add constraint FKmcgdm1k7iriyxsq4kukebj4ei 
foreign key (post_id) references post (id)

If you want this test to run on PostgreSQL, just change the database method as follows:

@Override
protected Database database() {
    return Database.POSTGRESQL;
}

And the Hibernate hbm2ddl will do the trick:

create sequence hibernate_sequence 
start 1 increment 1

create table post (
    id int8 not null, 
    title varchar(255), 
    primary key (id)
)

create table post_details (
    created_by varchar(255), 
    created_on timestamp, 
    post_id int8 not null, 
    primary key (post_id)
)

alter table if exists post_details 
add constraint FKmcgdm1k7iriyxsq4kukebj4ei 
foreign key (post_id) references post

Cool, right?

JDBC

Just because you have to test JDBC code, it does not mean you code should be verbose. Thanks too the doInJDBC method you inherit automatically from AbstractTest, your integration test logic looks as follows:

doInJDBC(connection -> {
    try (Statement statement = connection.createStatement()) {
        statement.addBatch(
            "insert into post (title, version, id) " +
            "values ('Post no. 1', 0, 1)"
        );

        statement.addBatch(
            "insert into post_comment (post_id, review, version, id) " +
            "values (1, 'Post comment 1.1', 0, 1)"
        );
        
        statement.addBatch(
            "insert into post_comment (post_id, review, version, id) " +
            "values (1, 'Post comment 1.2', 0, 2)"
        );

        int[] updateCounts = statement.executeBatch();
        assertEquals(3, updateCounts.length);
    }
});

Behind the scenes, the doInJDBC method takes care of all the necessary steps to run this code:

  • a database connection is acquired,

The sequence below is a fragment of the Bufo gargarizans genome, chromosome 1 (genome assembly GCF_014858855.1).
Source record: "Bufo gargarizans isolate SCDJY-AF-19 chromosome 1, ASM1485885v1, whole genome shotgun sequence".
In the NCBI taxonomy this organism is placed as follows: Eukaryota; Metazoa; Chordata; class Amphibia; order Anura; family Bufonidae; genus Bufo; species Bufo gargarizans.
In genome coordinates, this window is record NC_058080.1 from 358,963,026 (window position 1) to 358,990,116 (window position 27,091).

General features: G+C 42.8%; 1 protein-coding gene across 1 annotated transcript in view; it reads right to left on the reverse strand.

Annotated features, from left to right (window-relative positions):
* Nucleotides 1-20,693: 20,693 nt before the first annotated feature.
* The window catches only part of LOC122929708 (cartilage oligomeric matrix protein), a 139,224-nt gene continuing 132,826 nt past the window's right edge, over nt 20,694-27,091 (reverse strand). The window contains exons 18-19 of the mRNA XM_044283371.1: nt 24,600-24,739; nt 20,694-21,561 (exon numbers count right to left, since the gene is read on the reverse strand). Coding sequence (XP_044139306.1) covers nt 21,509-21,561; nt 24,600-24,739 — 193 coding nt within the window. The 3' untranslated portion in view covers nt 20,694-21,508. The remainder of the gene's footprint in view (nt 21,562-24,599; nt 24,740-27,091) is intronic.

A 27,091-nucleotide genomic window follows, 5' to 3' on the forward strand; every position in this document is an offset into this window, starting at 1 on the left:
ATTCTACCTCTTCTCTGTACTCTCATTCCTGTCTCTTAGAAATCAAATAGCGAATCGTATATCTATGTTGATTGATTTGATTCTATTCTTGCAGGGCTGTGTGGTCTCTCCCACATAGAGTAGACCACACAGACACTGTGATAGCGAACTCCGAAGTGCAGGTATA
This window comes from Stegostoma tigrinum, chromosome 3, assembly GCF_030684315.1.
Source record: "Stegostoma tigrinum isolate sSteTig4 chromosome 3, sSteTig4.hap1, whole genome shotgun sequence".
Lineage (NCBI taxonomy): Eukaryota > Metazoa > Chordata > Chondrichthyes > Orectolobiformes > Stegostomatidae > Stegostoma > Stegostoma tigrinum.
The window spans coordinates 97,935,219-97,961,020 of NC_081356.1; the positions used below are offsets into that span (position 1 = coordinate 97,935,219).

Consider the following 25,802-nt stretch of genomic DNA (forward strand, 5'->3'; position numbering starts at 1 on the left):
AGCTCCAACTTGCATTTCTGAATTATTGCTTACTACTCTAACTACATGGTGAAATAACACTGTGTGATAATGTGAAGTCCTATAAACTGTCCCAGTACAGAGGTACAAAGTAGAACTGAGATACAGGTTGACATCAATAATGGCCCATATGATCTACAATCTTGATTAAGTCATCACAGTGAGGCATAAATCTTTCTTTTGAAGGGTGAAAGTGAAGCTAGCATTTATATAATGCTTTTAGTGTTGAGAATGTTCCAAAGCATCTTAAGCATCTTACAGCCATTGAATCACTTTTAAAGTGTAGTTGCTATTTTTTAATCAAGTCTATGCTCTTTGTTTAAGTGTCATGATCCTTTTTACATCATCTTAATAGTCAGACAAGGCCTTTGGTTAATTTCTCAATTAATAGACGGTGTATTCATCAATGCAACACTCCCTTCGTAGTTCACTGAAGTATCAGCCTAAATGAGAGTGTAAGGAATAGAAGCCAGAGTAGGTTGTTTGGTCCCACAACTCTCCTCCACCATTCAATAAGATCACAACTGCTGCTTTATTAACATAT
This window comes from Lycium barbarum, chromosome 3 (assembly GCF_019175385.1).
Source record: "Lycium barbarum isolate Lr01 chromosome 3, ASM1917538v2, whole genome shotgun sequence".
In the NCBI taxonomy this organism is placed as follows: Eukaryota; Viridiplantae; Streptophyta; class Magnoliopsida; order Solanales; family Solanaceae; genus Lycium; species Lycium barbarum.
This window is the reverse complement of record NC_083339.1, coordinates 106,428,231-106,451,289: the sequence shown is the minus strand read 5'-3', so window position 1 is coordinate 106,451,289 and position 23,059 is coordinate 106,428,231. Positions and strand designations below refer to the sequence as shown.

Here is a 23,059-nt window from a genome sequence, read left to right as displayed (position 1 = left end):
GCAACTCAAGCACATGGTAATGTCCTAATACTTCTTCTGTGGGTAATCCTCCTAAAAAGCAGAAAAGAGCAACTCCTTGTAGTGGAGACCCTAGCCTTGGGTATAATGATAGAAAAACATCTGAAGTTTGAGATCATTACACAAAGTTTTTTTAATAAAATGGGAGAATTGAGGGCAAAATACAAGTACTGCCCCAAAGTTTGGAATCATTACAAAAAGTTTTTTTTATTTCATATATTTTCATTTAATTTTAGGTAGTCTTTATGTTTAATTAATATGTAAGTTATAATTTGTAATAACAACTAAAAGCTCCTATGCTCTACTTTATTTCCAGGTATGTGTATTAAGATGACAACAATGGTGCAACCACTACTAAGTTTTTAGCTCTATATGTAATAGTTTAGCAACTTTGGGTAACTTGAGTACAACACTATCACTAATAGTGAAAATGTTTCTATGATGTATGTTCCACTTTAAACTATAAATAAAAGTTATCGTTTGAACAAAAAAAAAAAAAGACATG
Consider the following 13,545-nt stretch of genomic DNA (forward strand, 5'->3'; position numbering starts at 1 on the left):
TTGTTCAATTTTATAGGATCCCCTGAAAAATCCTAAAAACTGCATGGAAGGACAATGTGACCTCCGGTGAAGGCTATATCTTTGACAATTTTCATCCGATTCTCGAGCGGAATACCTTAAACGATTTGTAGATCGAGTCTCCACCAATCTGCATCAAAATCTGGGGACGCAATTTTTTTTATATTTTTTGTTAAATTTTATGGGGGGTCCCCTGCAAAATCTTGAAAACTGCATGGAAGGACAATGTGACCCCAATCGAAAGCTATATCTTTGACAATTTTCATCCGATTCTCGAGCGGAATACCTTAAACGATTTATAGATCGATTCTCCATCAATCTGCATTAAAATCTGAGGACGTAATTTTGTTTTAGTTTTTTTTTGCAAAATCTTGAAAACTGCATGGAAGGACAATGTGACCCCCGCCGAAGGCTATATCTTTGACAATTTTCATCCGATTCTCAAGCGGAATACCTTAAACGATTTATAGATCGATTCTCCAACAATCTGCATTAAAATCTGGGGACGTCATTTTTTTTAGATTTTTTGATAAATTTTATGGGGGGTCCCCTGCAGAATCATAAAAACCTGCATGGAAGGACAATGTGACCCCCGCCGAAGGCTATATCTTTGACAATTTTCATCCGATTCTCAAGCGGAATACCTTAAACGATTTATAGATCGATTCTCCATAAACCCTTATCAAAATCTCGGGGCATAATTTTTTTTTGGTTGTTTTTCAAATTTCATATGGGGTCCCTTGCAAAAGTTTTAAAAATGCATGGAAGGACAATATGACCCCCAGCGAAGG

• a transaction is automatically started,
  • the Java 8 lambda is executed,
  • on success, the transaction is committed,
  • on failure, the transaction is rolled back,
  • the connection is closed no matter what happens above.

JPA and Hibernate

In the same spirit, this is how you execute JPA and Hibernate data access logic:

Post _post = doInJPA(entityManager -> {
    Post post = new Post("First post");
    entityManager.persist(post);

    return post;
});

doInJPA(entityManager -> {
    Post post = entityManager.getReference(
        Post.class, _post.getId()
    );

    PostDetails details = new PostDetails("John Doe");
    details.setPost(post);

    entityManager.persist(details);
});

doInJPA(entityManager -> {
    PostDetails details = entityManager.find(
        PostDetails.class, 
        _post.getId()
    );
    assertNotNull(details);

    entityManager.flush();
    details.setPost(null);
});

The doInJPA method takes care of:

  • creating a JPA EntityManager,
  • starting a JPA EntityTransaction,
  • the Java 8 lambda is executed,
  • on success, the EntityTransaction is committed,
  • on failure, the EntityTransaction is rolled back,
  • the EntityManager is closed no matter what happens above.

If you enjoyed this article, I bet you are going to love my Book and Video Courses as well.

Conclusion

If you want to test data access code, just fork my high-performance-java-persistence GitHub repository and focus on the test logic, instead of bootstrapping JDBC, JPA or Hibernate or managing the database schema or the underlying resources involved while running your tests.